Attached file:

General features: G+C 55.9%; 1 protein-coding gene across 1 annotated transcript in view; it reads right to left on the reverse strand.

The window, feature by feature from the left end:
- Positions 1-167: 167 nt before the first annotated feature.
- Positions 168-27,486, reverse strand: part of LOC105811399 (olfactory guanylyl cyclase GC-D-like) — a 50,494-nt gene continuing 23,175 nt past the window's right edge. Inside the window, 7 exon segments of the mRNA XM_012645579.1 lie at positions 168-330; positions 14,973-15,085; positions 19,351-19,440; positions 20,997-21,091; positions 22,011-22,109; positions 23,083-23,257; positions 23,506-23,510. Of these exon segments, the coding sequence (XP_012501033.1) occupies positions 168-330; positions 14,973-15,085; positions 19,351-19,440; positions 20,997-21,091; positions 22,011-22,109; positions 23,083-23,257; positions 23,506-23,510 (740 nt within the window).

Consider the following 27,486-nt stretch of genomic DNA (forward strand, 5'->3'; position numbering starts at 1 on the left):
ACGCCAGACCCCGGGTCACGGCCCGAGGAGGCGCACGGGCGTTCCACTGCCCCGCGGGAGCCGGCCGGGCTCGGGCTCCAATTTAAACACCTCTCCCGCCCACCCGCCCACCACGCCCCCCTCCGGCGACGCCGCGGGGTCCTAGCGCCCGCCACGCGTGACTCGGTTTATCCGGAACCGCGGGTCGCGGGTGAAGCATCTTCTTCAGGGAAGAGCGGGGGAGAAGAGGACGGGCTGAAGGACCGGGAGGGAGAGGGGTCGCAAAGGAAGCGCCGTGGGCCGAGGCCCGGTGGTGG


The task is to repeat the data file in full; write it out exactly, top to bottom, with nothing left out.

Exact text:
General features: G+C 55.9%; 1 protein-coding gene across 1 annotated transcript in view; it reads right to left on the reverse strand.

The window, feature by feature from the left end:
- Positions 1-167: 167 nt before the first annotated feature.
- Positions 168-27,486, reverse strand: part of LOC105811399 (olfactory guanylyl cyclase GC-D-like) — a 50,494-nt gene continuing 23,175 nt past the window's right edge. Inside the window, 7 exon segments of the mRNA XM_012645579.1 lie at positions 168-330; positions 14,973-15,085; positions 19,351-19,440; positions 20,997-21,091; positions 22,011-22,109; positions 23,083-23,257; positions 23,506-23,510. Of these exon segments, the coding sequence (XP_012501033.1) occupies positions 168-330; positions 14,973-15,085; positions 19,351-19,440; positions 20,997-21,091; positions 22,011-22,109; positions 23,083-23,257; positions 23,506-23,510 (740 nt within the window).

Consider the following 27,486-nt stretch of genomic DNA (forward strand, 5'->3'; position numbering starts at 1 on the left):
ACGCCAGACCCCGGGTCACGGCCCGAGGAGGCGCACGGGCGTTCCACTGCCCCGCGGGAGCCGGCCGGGCTCGGGCTCCAATTTAAACACCTCTCCCGCCCACCCGCCCACCACGCCCCCCTCCGGCGACGCCGCGGGGTCCTAGCGCCCGCCACGCGTGACTCGGTTTATCCGGAACCGCGGGTCGCGGGTGAAGCATCTTCTTCAGGGAAGAGCGGGGGAGAAGAGGACGGGCTGAAGGACCGGGAGGGAGAGGGGTCGCAAAGGAAGCGCCGTGGGCCGAGGCCCGGTGGTGG